Letters for Monday, Feb. 13, 2017

• Have dairy supporters ever lived near one? • Dairy concerns are real, serious • ‘God must be our aid’

Have dairy supporters ever lived near one?

I‘m just reading TGI’s Feb. 9 edition and Derek Kawakami is extolling the virtues of Hawaii Dairy Farms and its plan to build a dairy in Waimea, which he supports.

I have only one question for him or anyone else who thinks this is a good idea.

Have you ever lived near a dairy?

I haven’t but I would often visit those who did in the area of Washington where I lived at the time.

For the time of my visits, I found the smell overpowering and disgusting and the flies were ridiculously concentrated and distracting, and these particular homes were a mile or so away from the dairy. I couldn’t imagine what it would have been were I right next to it.

That experience taught that I would never want to live near one.

With our delicate ecosystem, why do we need to pollute the water supply and atmosphere with these toxins?

I support agriculture but strongly object to the very idea of such a dairy. In terms of pros and cons, the pros to this idea are minimal and the cons are astronomical and potentially a huge problem that isn’t worth bothering with.

Terry Waters, Koloa

Dairy concerns are real, serious

Interesting to note in the Feb. 9 TGI two views about the proposed dairy for Mahaulepu: Derek Kawakami’s enthusiastic endorsement vs. Marjorie Gifford’s thoughtful reflections. One is based on a study of the EIS prepared by Hawaii Dairy Farms (HDF) and the other on testimonies from people who have actually experienced effects of dairies on the environment during heavy rains. Whom should we accept as having the more valid argument?

Kawakami is entitled to his opinion, of course, though one might observe that he doesn’t live in the area to be directly affected by the amassing of a large herd of cows, the communities of Poipu and Koloa. Also, apparently he has not studied counter-arguments to the dairy prepared by the Friends of Mahaulepu (FOM). At least he makes no reference to these.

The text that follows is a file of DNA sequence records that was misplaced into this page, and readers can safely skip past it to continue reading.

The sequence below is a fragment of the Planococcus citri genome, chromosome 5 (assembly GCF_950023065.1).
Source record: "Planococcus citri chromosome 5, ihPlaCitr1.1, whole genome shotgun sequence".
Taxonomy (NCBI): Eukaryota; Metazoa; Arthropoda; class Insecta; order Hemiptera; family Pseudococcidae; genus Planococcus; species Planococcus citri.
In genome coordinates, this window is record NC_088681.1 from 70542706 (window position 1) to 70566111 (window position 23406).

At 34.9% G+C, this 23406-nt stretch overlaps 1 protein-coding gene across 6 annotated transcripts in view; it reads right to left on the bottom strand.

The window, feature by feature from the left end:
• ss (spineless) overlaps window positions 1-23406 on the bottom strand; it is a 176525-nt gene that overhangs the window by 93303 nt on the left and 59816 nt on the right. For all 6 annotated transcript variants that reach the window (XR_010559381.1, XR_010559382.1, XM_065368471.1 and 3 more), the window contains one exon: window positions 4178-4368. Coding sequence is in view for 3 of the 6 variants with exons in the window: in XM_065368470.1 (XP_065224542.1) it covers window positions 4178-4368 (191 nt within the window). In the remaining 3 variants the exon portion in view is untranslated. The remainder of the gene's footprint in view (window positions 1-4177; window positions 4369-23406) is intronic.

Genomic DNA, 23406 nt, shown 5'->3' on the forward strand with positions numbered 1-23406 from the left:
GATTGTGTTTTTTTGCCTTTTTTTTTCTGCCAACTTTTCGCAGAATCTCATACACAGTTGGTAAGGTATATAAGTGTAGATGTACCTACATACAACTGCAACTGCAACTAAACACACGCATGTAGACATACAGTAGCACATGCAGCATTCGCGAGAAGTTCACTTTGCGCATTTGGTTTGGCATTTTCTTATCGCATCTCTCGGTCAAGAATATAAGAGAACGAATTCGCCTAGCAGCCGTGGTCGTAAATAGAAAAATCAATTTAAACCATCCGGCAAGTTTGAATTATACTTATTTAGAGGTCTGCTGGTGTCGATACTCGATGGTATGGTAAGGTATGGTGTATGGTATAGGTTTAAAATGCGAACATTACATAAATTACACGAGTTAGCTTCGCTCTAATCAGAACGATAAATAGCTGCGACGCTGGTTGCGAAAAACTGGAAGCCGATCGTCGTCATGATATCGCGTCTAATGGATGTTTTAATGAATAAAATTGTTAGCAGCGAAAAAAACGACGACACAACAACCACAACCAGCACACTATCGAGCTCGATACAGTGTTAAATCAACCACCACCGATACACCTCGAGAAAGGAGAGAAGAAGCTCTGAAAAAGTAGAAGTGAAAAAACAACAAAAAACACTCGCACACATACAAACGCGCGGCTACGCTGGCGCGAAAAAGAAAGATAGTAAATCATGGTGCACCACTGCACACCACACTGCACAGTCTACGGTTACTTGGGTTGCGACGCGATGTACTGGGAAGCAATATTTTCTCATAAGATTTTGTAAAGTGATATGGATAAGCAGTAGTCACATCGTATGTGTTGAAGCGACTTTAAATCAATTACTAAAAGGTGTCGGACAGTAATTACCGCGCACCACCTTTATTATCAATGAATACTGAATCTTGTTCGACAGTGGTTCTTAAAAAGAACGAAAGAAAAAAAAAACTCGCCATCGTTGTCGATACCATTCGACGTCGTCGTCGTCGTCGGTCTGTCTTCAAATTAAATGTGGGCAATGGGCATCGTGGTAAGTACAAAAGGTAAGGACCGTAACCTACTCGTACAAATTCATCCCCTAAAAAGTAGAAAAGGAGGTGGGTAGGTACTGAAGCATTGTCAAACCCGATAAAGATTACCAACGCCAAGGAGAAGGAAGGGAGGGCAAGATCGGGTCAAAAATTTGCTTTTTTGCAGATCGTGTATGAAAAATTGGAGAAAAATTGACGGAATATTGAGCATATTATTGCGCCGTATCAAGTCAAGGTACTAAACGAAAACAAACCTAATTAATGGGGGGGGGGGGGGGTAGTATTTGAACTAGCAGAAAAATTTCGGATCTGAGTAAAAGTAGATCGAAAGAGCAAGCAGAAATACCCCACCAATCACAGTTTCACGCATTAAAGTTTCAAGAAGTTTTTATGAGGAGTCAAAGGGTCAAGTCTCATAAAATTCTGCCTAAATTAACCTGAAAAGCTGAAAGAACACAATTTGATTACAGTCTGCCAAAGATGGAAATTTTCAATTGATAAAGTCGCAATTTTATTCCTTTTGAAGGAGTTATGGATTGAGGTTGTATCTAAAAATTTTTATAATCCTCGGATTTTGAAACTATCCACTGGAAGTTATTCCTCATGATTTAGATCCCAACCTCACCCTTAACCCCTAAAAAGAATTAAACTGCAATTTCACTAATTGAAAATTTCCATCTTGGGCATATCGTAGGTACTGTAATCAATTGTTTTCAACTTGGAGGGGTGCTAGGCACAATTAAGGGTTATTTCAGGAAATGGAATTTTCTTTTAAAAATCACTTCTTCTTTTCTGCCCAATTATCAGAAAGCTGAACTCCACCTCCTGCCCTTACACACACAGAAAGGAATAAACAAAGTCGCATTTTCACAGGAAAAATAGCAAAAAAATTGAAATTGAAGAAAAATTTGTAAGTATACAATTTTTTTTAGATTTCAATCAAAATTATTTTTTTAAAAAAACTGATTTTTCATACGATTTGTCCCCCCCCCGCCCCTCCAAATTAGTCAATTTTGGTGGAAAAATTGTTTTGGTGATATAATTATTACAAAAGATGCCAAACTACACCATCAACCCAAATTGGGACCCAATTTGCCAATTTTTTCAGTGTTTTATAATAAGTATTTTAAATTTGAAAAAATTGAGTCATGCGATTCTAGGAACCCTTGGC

As a councilman he appropriately is given headlines. At the same time, I would hope we would not be blinded by such attention and fail to consider downsides that could come from having a dairy downwind from the Hyatt and nearby populated communities. Residents of these communities have serious concerns that, as Ms. Gifford’s letter indicates, are real. In response to Kawakami’s position, i.e., give the dairy a chance, once established the dairy would be hard to undo and then only after great harm had been done.

Robert Springer, Koloa

‘God must be our aid’

Excessive bureaucracy, food limitations, ending human life considered good, restricted areas around elite people with oppressive penalties were practiced. Hawaiian royalty abolished that kapu system.

Some Hawaiians revolted because the kapu system’s demise diminished their wealth, power and control. A decisive battle was fought. Christian missionaries arrived in the aftermath with good news of great joy.

Majority of Hawaiians embraced the Gospel. Acknowledging Jesus as their savior, they entered into the covenant of grace.

“The life of the land is perpetuated in righteousness of Christ Jesus” influenced the new order.

Kingdom of Hawaii 1840 Constitution — “God must be our aid … Wherefore we first present our supplication to Him, that He will guide us to right measures. … It is therefore our fixed decree that no law shall be enacted which is at variance with the word of the Lord Jehovah, or at variance with the general spirit of His word. All laws of the Islands shall be in consistency with the general spirit of God’s law.”

Americans influenced Hawaiian’s enactment of erroneous land divisions and regulations inconsistent with God’s Levitical land laws. Negative consequences ensued.

Since the United States’ overthrow, it’s the same old song — governmental overkill — laws regress to modern versions of the kapu system.

Walls, gates, surveillance increased. Food security decreased, posing life-threatening possibilities. Abortion is lawful. Euthanasia is pending legalization.

“Rescue me from the hand of foreigners whose mouths speak lying words … I will sing a new song to you, God … happy are those whose God is Jehovah.” (Psalm 144)

Michele Lincoln, Lahaina


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